I sometimes use 4-5 lights for a portrait but lighting a large interior space needs something more.
A good client asked me to do a shoot (30+ images) of their paint showroom in Dubai for internal use. Now, I am not an interiors shooter and this is a massive showroom. So after explaining this to the client, they still asked me to go ahead.
Lighting for me is natural, but Photoshop is my major weakness and interiors need lots of it. So I watched a few YouTube vids on techniques and did a few test shots.
The daylight view was not great. Harsh ambient light and unwanted reflections flooded the showroom. There was also a car park to the left.
To solve this issue, I shot at night. Using my Canon 5d3 with 14mm f2.8L II lens on a tripod, I took a base shot using just ambient light (Image below). I wanted to have the back display panels lit by existing wall lights. Then I would just paint the rest of my own lighting in.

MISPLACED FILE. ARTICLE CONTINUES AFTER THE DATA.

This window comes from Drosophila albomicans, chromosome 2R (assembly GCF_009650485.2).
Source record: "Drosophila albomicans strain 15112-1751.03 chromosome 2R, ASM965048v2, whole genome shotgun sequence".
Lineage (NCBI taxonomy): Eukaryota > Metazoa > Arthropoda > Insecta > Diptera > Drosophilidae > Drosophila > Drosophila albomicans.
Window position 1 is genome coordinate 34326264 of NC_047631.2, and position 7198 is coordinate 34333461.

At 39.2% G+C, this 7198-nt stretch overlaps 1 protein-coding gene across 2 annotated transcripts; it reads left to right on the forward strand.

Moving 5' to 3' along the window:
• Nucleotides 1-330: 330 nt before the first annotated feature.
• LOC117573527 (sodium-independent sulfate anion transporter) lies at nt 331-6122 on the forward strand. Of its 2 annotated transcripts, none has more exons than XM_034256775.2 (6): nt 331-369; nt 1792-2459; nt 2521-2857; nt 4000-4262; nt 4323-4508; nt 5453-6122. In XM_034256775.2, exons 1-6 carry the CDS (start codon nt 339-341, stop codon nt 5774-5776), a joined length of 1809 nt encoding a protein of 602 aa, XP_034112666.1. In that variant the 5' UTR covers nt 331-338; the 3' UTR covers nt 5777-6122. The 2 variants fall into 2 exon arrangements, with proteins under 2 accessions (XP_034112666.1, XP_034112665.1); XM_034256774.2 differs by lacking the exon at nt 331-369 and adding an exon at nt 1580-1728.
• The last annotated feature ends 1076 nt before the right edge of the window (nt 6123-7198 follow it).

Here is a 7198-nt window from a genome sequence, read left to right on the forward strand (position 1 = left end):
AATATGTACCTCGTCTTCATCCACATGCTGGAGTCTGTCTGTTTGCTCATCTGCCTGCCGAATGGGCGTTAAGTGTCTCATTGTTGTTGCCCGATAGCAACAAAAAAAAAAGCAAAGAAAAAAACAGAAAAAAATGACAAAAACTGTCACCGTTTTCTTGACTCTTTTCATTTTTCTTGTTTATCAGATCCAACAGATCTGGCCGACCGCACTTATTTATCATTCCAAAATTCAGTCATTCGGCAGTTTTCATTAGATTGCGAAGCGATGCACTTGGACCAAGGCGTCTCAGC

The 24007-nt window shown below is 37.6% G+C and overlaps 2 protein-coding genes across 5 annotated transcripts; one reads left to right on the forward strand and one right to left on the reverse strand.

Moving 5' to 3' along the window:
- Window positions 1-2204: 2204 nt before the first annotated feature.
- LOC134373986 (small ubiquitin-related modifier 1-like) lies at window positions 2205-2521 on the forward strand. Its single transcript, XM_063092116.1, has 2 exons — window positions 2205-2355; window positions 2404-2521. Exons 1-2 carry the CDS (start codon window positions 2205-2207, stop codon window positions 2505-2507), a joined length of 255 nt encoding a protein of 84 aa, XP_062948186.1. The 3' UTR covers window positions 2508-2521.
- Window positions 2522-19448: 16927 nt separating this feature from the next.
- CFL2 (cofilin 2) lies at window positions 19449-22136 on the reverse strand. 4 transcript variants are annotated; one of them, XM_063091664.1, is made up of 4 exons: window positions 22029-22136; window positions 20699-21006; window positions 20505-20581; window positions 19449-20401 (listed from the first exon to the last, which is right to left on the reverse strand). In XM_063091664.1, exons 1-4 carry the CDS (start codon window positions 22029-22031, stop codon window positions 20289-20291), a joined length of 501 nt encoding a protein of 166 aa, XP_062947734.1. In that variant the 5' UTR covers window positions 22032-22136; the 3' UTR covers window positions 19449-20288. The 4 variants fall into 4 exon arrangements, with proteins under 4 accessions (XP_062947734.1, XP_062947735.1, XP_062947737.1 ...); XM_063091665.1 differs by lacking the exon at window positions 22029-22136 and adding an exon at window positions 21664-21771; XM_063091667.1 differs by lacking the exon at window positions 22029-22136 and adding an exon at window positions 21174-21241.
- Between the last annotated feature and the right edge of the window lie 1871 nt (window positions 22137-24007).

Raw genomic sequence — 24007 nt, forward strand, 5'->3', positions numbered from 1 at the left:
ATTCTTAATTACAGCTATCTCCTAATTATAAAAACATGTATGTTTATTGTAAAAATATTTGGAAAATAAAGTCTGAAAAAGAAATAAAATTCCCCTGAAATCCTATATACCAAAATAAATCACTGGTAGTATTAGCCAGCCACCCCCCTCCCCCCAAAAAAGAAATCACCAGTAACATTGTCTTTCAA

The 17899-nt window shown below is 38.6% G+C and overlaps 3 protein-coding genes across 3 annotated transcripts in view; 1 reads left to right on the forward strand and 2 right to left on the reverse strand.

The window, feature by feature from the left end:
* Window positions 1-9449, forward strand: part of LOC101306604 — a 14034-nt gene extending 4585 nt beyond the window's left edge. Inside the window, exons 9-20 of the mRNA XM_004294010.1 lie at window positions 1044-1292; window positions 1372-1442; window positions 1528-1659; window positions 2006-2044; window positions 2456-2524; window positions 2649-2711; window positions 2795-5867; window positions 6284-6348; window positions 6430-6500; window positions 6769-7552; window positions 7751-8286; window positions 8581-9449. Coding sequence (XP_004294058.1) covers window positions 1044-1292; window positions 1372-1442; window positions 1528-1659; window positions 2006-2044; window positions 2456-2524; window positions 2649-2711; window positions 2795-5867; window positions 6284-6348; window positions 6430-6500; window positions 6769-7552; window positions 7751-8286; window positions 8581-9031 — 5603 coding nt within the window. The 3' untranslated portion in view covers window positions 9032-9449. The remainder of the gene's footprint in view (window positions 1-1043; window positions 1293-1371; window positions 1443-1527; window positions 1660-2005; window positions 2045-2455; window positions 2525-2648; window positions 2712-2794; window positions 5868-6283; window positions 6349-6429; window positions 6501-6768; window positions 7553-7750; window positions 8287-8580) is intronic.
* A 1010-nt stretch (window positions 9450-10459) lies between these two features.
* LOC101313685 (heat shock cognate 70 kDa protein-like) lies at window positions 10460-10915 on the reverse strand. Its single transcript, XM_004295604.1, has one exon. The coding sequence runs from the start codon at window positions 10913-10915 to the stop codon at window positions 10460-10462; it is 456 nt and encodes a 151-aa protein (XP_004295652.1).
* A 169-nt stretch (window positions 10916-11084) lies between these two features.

I set a 10 sec timer to my Canon 5d3 and then worked my way around the showroom with a Profoto B1, painting a small area one shot at a time. The Profoto B1 is easy to hold and powerful enough for lighting large interior spaces.
This technique allows specific areas to be painted creatively and gives a lighting effect that could not be produced even with multiple lights.
Slightly overpainting each image leaves room for fine tuning lighting in each layer as you can mask in the light at around 40-50% etc.
Painting the showroom exterior was the hardest part. The low ceiling, glass front and acute angled exterior window (on the left of the showroom) made it impossible to spread light evenly on the showroom exterior.
Once done, I stacked all the images together in Photoshop, masking in my lighting one image at a time. The final image took several hours to edit as it contains a total of 18 separate images, with a 3.8gb file size!
This was a first for me and also a great learning curve. I have never used this technique before and didn’t realise just how much editing is involved…
Gear used: Canon 5d3, 14mm f2.8L II, Profoto B1, zoom reflector.
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